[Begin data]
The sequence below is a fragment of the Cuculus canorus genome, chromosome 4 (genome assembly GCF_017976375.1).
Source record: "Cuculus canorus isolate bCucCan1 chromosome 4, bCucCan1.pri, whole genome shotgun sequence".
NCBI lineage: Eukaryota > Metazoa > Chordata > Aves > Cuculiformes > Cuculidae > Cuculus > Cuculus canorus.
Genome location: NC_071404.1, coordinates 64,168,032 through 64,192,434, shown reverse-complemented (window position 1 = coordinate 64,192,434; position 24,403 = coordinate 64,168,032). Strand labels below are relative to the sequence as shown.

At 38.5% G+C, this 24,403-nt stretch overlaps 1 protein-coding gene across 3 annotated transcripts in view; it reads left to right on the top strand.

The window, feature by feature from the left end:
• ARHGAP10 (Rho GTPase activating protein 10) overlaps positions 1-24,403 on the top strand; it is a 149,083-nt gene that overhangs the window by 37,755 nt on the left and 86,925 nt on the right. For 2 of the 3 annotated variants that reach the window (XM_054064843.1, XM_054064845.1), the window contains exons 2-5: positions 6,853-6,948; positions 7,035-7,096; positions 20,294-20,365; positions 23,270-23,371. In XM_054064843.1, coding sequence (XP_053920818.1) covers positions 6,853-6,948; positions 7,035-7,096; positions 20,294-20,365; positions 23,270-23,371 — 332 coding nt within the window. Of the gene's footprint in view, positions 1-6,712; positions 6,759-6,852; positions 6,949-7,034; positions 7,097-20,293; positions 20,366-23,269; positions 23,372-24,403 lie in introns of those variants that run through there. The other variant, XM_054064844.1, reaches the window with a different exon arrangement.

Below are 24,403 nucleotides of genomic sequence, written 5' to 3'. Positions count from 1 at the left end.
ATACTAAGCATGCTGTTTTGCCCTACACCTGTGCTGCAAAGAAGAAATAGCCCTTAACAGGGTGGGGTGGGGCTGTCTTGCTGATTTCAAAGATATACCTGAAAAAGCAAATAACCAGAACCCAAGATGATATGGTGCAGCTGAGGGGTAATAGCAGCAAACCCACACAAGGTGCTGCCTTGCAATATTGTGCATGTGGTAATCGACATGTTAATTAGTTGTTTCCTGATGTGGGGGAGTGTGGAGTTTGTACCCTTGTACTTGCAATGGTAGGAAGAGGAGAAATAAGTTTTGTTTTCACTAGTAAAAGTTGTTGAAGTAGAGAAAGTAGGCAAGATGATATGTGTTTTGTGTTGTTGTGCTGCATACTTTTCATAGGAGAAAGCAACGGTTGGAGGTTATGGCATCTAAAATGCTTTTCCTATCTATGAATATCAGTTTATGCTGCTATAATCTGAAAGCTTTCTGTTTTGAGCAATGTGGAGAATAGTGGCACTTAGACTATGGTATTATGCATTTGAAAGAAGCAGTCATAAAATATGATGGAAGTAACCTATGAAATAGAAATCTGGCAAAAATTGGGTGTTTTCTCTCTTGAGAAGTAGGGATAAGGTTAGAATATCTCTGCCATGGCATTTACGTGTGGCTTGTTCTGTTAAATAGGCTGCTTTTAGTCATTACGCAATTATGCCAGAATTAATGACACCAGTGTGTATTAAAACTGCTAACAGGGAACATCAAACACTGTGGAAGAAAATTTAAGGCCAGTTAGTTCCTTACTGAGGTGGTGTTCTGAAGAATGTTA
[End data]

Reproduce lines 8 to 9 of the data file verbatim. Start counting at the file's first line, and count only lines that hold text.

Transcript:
Below are 24,403 nucleotides of genomic sequence, written 5' to 3'. Positions count from 1 at the left end.
ATACTAAGCATGCTGTTTTGCCCTACACCTGTGCTGCAAAGAAGAAATAGCCCTTAACAGGGTGGGGTGGGGCTGTCTTGCTGATTTCAAAGATATACCTGAAAAAGCAAATAACCAGAACCCAAGATGATATGGTGCAGCTGAGGGGTAATAGCAGCAAACCCACACAAGGTGCTGCCTTGCAATATTGTGCATGTGGTAATCGACATGTTAATTAGTTGTTTCCTGATGTGGGGGAGTGTGGAGTTTGTACCCTTGTACTTGCAATGGTAGGAAGAGGAGAAATAAGTTTTGTTTTCACTAGTAAAAGTTGTTGAAGTAGAGAAAGTAGGCAAGATGATATGTGTTTTGTGTTGTTGTGCTGCATACTTTTCATAGGAGAAAGCAACGGTTGGAGGTTATGGCATCTAAAATGCTTTTCCTATCTATGAATATCAGTTTATGCTGCTATAATCTGAAAGCTTTCTGTTTTGAGCAATGTGGAGAATAGTGGCACTTAGACTATGGTATTATGCATTTGAAAGAAGCAGTCATAAAATATGATGGAAGTAACCTATGAAATAGAAATCTGGCAAAAATTGGGTGTTTTCTCTCTTGAGAAGTAGGGATAAGGTTAGAATATCTCTGCCATGGCATTTACGTGTGGCTTGTTCTGTTAAATAGGCTGCTTTTAGTCATTACGCAATTATGCCAGAATTAATGACACCAGTGTGTATTAAAACTGCTAACAGGGAACATCAAACACTGTGGAAGAAAATTTAAGGCCAGTTAGTTCCTTACTGAGGTGGTGTTCTGAAGAATGTTA